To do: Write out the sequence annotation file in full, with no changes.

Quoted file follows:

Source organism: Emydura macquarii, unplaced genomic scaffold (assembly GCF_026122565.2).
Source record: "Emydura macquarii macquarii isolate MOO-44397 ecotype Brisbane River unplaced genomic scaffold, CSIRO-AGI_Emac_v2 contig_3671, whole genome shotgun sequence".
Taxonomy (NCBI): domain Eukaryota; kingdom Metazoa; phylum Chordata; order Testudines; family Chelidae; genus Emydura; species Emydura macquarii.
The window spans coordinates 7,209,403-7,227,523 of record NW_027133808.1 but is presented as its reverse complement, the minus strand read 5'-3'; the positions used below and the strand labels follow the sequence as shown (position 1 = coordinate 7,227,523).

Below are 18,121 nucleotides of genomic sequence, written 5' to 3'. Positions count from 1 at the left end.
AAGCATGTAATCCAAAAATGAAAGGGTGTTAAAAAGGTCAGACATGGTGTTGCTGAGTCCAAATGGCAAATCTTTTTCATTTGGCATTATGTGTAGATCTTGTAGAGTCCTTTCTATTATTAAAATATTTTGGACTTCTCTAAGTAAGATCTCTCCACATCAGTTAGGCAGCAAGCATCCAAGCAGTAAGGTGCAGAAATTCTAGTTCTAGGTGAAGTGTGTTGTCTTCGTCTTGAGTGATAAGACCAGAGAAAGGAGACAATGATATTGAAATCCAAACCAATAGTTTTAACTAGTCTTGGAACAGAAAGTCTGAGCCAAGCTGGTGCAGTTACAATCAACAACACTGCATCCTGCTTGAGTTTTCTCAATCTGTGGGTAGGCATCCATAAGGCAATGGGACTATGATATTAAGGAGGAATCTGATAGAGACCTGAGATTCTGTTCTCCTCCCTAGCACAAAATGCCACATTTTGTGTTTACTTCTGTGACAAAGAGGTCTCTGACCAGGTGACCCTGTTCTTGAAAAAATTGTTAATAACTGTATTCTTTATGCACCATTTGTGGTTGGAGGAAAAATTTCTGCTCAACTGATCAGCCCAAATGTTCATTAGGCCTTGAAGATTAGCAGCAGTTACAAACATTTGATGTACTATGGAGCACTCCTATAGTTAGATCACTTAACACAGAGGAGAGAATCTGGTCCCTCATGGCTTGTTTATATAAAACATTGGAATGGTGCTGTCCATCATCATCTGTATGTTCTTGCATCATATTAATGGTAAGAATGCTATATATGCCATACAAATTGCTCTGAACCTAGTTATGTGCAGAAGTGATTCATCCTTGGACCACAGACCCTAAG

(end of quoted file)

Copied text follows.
Source organism: Emydura macquarii, unplaced genomic scaffold (assembly GCF_026122565.2).
Source record: "Emydura macquarii macquarii isolate MOO-44397 ecotype Brisbane River unplaced genomic scaffold, CSIRO-AGI_Emac_v2 contig_3671, whole genome shotgun sequence".
Taxonomy (NCBI): domain Eukaryota; kingdom Metazoa; phylum Chordata; order Testudines; family Chelidae; genus Emydura; species Emydura macquarii.
The window spans coordinates 7,209,403-7,227,523 of record NW_027133808.1 but is presented as its reverse complement, the minus strand read 5'-3'; the positions used below and the strand labels follow the sequence as shown (position 1 = coordinate 7,227,523).

Below are 18,121 nucleotides of genomic sequence, written 5' to 3'. Positions count from 1 at the left end.
AAGCATGTAATCCAAAAATGAAAGGGTGTTAAAAAGGTCAGACATGGTGTTGCTGAGTCCAAATGGCAAATCTTTTTCATTTGGCATTATGTGTAGATCTTGTAGAGTCCTTTCTATTATTAAAATATTTTGGACTTCTCTAAGTAAGATCTCTCCACATCAGTTAGGCAGCAAGCATCCAAGCAGTAAGGTGCAGAAATTCTAGTTCTAGGTGAAGTGTGTTGTCTTCGTCTTGAGTGATAAGACCAGAGAAAGGAGACAATGATATTGAAATCCAAACCAATAGTTTTAACTAGTCTTGGAACAGAAAGTCTGAGCCAAGCTGGTGCAGTTACAATCAACAACACTGCATCCTGCTTGAGTTTTCTCAATCTGTGGGTAGGCATCCATAAGGCAATGGGACTATGATATTAAGGAGGAATCTGATAGAGACCTGAGATTCTGTTCTCCTCCCTAGCACAAAATGCCACATTTTGTGTTTACTTCTGTGACAAAGAGGTCTCTGACCAGGTGACCCTGTTCTTGAAAAAATTGTTAATAACTGTATTCTTTATGCACCATTTGTGGTTGGAGGAAAAATTTCTGCTCAACTGATCAGCCCAAATGTTCATTAGGCCTTGAAGATTAGCAGCAGTTACAAACATTTGATGTACTATGGAGCACTCCTATAGTTAGATCACTTAACACAGAGGAGAGAATCTGGTCCCTCATGGCTTGTTTATATAAAACATTGGAATGGTGCTGTCCATCATCATCTGTATGTTCTTGCATCATATTAATGGTAAGAATGCTATATATGCCATACAAATTGCTCTGAACCTAGTTATGTGCAGAAGTGATTCATCCTTGGACCACAGACCCTAAG